Young readers will soon have access to thousands of book titles for free through a new White House initiative with the New York Public Library.

President Barack Obama last week announced the new program, which aims to provide children from low-income families with access to 10,000 e-books for free in the coming months.

The New York Public Library is building the e-reader app, which will give readers ages 4-18 access to the digital books on a smartphone or tablet. Working with the Digital Public Library of America, the library is designing the app to help connect readers with books that match their reading level and interests.

The reading initiative is also made possible through $120 million in e-book commitments from publishing giants who have pledged to donate the titles over a three-year period.

Participants include the five major publishing houses: Macmillan, which is providing unlimited access to all of the K-12 age-appropriate titles in its catalog of 2,500 books; Simon & Schuster, which is providing access to its entire e-catalog of books for children ages 4-14, totaling 3,000 titles; Penguin Random House; Hachette; and HarperCollins.

Participating independent publishers also include Bloomsbury, Lee & Low, Cricket Media and Candlewick Press, which is behind the popular "Judy Moody" series.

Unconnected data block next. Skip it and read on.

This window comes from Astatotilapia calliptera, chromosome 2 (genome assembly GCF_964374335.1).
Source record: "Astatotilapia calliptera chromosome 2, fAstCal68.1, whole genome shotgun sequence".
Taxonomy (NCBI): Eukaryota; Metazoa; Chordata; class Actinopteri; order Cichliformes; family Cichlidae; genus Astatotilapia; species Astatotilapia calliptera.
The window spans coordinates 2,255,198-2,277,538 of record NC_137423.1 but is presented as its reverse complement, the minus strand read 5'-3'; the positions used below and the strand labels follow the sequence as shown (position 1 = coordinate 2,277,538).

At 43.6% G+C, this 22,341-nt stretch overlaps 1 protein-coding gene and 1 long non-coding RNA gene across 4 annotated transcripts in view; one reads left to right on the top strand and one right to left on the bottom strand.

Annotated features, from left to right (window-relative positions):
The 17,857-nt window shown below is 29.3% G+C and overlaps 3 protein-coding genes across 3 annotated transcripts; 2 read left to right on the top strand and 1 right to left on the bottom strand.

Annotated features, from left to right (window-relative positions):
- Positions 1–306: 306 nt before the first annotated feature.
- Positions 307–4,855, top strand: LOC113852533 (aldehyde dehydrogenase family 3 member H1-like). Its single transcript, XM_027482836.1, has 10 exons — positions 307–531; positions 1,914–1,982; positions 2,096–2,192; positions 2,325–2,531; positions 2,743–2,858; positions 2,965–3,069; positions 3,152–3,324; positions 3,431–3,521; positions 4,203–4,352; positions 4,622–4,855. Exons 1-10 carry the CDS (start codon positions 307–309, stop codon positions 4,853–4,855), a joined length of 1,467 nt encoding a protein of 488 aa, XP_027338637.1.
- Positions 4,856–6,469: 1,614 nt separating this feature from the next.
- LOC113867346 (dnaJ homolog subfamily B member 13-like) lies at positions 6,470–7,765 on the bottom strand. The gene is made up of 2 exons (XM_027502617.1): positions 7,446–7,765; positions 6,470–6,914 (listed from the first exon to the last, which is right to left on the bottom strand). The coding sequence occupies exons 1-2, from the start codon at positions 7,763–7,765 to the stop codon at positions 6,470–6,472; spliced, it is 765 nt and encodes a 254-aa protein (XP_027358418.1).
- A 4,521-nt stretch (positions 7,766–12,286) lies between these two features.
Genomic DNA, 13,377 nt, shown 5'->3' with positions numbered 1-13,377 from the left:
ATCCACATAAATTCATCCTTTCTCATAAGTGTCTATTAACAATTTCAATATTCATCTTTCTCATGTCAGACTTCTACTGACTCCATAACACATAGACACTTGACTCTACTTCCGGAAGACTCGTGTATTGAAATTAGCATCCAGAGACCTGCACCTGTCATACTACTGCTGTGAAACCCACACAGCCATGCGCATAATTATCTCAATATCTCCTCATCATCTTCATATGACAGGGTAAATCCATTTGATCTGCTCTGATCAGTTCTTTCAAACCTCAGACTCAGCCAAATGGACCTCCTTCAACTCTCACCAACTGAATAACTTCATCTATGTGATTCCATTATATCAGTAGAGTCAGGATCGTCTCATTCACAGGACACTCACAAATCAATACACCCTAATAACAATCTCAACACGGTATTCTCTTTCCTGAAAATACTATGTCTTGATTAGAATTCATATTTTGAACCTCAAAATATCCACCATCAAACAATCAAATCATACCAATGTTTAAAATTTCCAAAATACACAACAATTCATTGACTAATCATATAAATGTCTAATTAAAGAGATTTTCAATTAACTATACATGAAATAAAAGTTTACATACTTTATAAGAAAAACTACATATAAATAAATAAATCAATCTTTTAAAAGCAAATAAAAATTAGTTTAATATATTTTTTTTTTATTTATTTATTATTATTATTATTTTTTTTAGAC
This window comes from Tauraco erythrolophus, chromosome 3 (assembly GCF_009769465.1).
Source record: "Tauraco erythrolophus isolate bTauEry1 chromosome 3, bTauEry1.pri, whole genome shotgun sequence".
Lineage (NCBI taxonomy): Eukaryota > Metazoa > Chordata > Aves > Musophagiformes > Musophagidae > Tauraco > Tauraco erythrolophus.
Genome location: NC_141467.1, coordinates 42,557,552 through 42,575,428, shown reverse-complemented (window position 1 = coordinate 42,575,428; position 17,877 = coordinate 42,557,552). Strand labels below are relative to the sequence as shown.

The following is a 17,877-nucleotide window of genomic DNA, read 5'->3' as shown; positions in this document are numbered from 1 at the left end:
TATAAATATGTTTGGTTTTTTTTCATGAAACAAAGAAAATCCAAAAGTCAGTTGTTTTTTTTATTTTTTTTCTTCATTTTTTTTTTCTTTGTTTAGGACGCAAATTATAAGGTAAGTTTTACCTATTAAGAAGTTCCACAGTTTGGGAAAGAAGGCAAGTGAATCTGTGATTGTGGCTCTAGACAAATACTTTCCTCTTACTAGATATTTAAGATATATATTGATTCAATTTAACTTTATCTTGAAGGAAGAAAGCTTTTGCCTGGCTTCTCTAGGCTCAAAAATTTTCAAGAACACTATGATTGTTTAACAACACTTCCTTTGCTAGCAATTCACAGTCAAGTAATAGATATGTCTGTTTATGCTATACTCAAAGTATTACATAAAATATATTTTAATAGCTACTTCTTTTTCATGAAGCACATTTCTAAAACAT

The White House e-book plan is part of its strategy to address inner-city problems by increasing educational opportunities for kids.

"If we're serious about living up to what our country is about, then we have to consider what we can do to provide opportunities in every community, not just when they're on the front page, but every day," said Jeff Zients, Obama's top economic adviser.

Research has found that 80% of low-income children lag below their grade level in reading skills and lack books at home, according to Zients.

Here’s a list of just some of the books that will be available for free to low-income children in the coming months through the White House’s e-book initiative:

“Brown Bear, Brown Bear, What Do You See?” by Bill Martin
“Les Miserables” by Victor Hugo
“The Adventures of Huckleberry Finn” by Mark Twain
“The Goldfinch” by Donna Tart
“The Adventures of Sherlock Holmes” by Sir Arthur Conan Doyle
“The Wonderful World of Oz” by Frank Baum
“Dracula” by Bram Stoker
“Frankenstein” by Mary Shelley
“The War of the Worlds” by H.G. Wells
“Strange Case of Dr. Jekyll and Mr. Hyde” by Robert Louis Stevenson
“The Autobiography of Martin Luther King, Jr.”
“Long Walk to Freedom: The Autobiography of Nelson Mandela” 
“I Am Malala: The Girl Who Stood Up for Education and Was Shot by the Taliban” by Malala Yousafzai with Christina Lamb

(with Reuters)